The road to Texas, NRG Stadium and Super Bowl LI is open.
On Sunday, the New York Giants will seek to halt Green Bay’s postseason drive long before it reaches hailing distance of Houston.
The Packers host the Giants in a wild-card game at Lambeau Field. It’s the first leg of a journey both teams hope will culminate in a championship.
New York boasts a defense that easily could end the Packers’ season. It lurks near the top of the league in a number of categories.
In yards allowed (5,435), it ranks 10th. In points given up (284), it is second behind the New England Patriots (250).
This season, New York is without equal when it comes to preventing long drives by the opposition. The team is more effective than a traffic court judge revoking a license.
Every year, the NFL tweaks its product. In 2016, touchbacks on kickoffs were brought out to the 25-yard line of the receiving team instead of the 20.
For our purposes, that change means we’ll consider drives of 75 yards or more. Often that is the distance a team must go to reach the end zone.
According to pro-football-reference.com, 5,844 drives consisting of one or more plays were undertaken this past season. A total of 773 stretched for 75 yards or more.
That works out to an average of 24 per team. New York is not average.
The Giants have allowed a league-low 14 drives of 75 yards or more. Thirteen resulted in touchdowns, one in a field goal.
New York has not permitted more than two long advances in any one game. None of the other 31 teams can make that claim.
In five games, the Giants did not allow any. The team was unbeaten in those contests.
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The Giants have made big strides from a year ago. In 2015, they allowed 35 drives of 75 or more yards. Only the New Orleans Saints with 40 permitted more.
New York’s numbers remained low despite being frequently tested. Opponents launched 197 drives against them, the second most behind the 202 of the San Francisco 49ers.
The Giants’ reluctance to give up long drives and the fact that they have been challenged so often suggests that the drives that do occur on their watch tend to be relatively short. Indeed, offensive forays against New York last on average 5.39 plays, a duration that ranks as the seventh shortest.
Teams having to travel more than 80 yards against the Giants likely will come up short. Only one club negotiated that distance.
That was the Steelers who trekked 88 yards in a 24-14 win on Dec. 4. Pittsburgh used seven plays and took three minutes, 21 seconds off the clock to reach the end zone on a 20-yard pass from Ben Roethlisberger to Ladarius Green.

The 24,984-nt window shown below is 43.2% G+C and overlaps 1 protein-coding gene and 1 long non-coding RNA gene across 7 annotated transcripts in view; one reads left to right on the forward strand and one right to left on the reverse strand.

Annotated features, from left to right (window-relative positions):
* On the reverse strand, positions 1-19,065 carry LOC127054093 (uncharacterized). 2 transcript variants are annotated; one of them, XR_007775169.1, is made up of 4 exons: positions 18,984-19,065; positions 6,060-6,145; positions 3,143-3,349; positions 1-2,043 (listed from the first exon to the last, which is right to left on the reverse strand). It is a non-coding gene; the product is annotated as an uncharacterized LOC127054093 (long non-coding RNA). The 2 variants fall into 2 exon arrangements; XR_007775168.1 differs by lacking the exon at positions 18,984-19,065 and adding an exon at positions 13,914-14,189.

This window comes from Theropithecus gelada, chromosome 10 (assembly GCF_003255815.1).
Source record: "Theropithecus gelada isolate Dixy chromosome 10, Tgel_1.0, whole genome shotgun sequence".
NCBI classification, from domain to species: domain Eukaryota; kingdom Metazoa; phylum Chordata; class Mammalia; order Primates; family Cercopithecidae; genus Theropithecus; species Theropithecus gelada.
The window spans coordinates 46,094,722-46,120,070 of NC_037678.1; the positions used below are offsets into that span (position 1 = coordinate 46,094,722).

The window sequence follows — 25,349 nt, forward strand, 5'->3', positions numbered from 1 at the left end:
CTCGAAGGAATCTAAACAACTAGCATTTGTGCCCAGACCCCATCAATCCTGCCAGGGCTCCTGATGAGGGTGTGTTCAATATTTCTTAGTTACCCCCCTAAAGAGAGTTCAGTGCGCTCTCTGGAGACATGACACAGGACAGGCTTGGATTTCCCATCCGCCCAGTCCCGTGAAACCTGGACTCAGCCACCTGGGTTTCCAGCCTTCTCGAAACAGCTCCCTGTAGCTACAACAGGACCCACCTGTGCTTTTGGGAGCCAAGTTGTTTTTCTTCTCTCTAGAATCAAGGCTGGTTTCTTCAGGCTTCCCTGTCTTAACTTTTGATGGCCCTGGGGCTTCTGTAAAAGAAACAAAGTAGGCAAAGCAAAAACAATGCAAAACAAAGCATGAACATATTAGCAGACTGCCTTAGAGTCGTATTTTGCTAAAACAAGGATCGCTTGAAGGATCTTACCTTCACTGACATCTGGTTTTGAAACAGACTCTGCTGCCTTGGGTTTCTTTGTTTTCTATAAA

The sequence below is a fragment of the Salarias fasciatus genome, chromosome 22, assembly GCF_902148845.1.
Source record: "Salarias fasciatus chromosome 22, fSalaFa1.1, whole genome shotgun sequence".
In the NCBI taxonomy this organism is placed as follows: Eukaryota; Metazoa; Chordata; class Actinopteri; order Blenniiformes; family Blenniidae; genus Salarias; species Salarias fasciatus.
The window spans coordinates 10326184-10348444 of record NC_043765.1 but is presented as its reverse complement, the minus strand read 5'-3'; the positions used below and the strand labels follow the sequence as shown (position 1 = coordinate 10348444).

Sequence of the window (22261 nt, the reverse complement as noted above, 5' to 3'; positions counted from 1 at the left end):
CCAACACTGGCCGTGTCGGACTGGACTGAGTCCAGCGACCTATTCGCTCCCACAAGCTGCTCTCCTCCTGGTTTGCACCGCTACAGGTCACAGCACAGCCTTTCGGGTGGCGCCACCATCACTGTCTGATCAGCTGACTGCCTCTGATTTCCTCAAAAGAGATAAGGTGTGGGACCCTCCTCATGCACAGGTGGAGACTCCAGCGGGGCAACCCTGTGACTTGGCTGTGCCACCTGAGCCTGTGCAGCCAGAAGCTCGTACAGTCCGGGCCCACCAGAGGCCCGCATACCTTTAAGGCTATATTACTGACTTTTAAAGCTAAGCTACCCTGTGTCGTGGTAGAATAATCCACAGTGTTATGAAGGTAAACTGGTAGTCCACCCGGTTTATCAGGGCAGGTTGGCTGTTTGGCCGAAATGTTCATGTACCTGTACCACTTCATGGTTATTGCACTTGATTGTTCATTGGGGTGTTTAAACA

Why focus on long drives? To do so reveals the Giants are not as invincible as they might appear.
New York surrendered 1,088 yards on the 14 lengthy drives it allowed. Opponents ran 113 plays and averaged a healthy 9.63 yards per play.
Outside of those long advances, the Giants were far more unyielding. They gave up 4,347 yards on 949 plays for a much stingier average of 4.58.
So, if Green Bay can get in rhythm, it can do some damage. It demonstrated as much when these two teams met in early October.
The Packers were one of only three teams (Chicago Bears, Philadelphia Eagles) to mount two drives of 75-plus yards against the Giants in the same game. Both occurred in the first half as Green Bay built a 17-6 lead.
The first offensive was the biggest in terms of number of plays and time elapsed to hit New York all season. Aaron Rodgers directed a 16-play drive that consumed eight minutes, 42 seconds and was capped by a 2-yard TD pass to Jordy Nelson.
The second was one of only three 80-yard drives staged against the Giants. Rodgers concluded that five-play affair with a 29-yard TD pass to Davante Adams.
If the Packers can replicate such efforts, they might avoid losing to New York for a third straight time in the playoffs. Such offensive firepower might put them, and not the Giants, in the driver’s seat.
The Packers launched 32 drives of 75 yards or more. That was good for a third-place tie with the San Diego Chargers for most in the NFL behind the Atlanta Falcons and Saints with 41 each.
New York last led the league in fewest 75-plus drives allowed in 2007. It permitted eight to tie the Tampa Bay Buccaneers and Dallas Cowboys for that honor
pro-football-reference.com and nflgsis.com served a resources for this article.
Overall: Green Bay leads 4-3
At Lambeau Field: Giants lead 2-1
Packers: Aaron Rodgers (7-6 overall; 0-1 vs. New York)
Giants: Eli Manning (8-3; 2-0 vs. Green Bay)
The six teams that allowed fewer than 20 drives of 75 or more yards in 2016. The Falcons permitted the most at 35.
No. Team Record
14 Giants 11-5
16 Patriots 14-2
18 Broncos 9-7
18 Texans 9-7
19 Cardinals 7-8-1
19 Seahawks 10-5-1